Border-Gavaskar Trophy, 1st Test: India, Australia joust for supremacy as action begins in Nagpur

IND vs AUS: Nagpur, traditionally known to favour spinners, will be no different this time around as India opens its Border-Gavaskar Trophy campaign against Australia on Thursday.

The stakes are higher than ever for both India and Australia in the current iteration of the Border-Gavaskar Trophy.

The stakes are higher than ever for both India and Australia in the current iteration of the Border-Gavaskar Trophy. | Photo Credit: DEEPAK KR

IND vs AUS: Nagpur, traditionally known to favour spinners, will be no different this time around as India opens its Border-Gavaskar Trophy campaign against Australia on Thursday.

The fabled rivalry acquires a prickly edge as India and Australia gear up to joust for supremacy in the Border-Gavaskar Trophy (BGT). The series gets underway with the first of four Test matches at Nagpur’s Vidarbha Cricket Association (VCA) Stadium from Thursday.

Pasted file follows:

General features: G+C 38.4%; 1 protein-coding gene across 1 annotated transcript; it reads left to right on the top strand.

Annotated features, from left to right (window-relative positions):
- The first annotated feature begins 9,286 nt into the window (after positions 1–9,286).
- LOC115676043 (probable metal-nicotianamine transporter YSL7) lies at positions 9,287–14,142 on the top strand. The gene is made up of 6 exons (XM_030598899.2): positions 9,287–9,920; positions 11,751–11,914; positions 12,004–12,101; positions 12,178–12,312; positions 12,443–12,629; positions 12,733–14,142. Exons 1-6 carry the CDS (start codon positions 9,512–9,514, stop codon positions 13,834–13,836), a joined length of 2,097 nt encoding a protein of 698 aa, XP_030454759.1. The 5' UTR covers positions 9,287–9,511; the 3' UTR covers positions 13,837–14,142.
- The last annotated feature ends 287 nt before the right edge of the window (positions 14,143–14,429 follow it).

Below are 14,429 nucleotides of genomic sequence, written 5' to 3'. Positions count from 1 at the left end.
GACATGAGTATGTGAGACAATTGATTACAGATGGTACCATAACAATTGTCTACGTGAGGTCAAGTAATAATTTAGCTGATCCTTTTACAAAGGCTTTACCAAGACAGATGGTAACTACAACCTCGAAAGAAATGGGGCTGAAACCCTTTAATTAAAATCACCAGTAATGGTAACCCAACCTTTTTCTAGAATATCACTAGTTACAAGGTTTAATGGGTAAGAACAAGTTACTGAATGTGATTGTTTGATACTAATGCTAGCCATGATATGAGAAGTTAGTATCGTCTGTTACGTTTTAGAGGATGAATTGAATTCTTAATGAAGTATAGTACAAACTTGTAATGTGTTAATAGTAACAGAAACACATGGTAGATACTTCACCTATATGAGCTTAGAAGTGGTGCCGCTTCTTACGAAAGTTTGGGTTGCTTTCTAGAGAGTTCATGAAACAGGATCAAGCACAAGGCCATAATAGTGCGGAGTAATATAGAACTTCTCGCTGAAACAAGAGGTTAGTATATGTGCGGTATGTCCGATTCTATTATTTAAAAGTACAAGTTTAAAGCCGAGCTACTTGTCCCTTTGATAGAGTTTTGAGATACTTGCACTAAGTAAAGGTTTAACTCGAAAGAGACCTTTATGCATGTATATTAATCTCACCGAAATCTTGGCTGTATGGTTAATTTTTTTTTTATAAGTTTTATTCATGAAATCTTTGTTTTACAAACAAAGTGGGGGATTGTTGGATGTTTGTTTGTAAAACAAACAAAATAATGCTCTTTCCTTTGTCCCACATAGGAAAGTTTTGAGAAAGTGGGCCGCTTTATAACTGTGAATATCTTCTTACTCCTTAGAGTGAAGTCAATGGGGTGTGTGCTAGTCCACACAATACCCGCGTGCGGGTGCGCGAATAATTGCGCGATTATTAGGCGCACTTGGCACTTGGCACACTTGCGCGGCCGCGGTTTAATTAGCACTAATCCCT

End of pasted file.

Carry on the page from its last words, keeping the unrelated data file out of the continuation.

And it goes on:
The stakes are higher than ever in the current iteration of the series. 

First, a spot in the World Test Championship final later this year is up for grabs. Australia already has one foot in the title clash at the Oval; only a draw separates the side from an official confirmation. India, meanwhile, is locked in a three-way battle for percentage points with Sri Lanka and South Africa. The only way coach Rahul Dravid’s men can qualify without having to bother about other results is by winning at least three games.

Then, there is also a chance of the host getting to leapfrog the Aussies to claim the top spot in the ICC Test rankings. It needs to win by a margin of two or more games to move to the summit in all formats of the game, becoming only the second team ever to achieve the feat after South Africa in 2014.